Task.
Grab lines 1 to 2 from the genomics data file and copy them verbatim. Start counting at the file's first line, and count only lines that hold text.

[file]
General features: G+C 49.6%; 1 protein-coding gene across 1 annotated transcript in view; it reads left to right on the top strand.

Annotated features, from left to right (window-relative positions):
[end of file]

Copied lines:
General features: G+C 49.6%; 1 protein-coding gene across 1 annotated transcript in view; it reads left to right on the top strand.

Annotated features, from left to right (window-relative positions):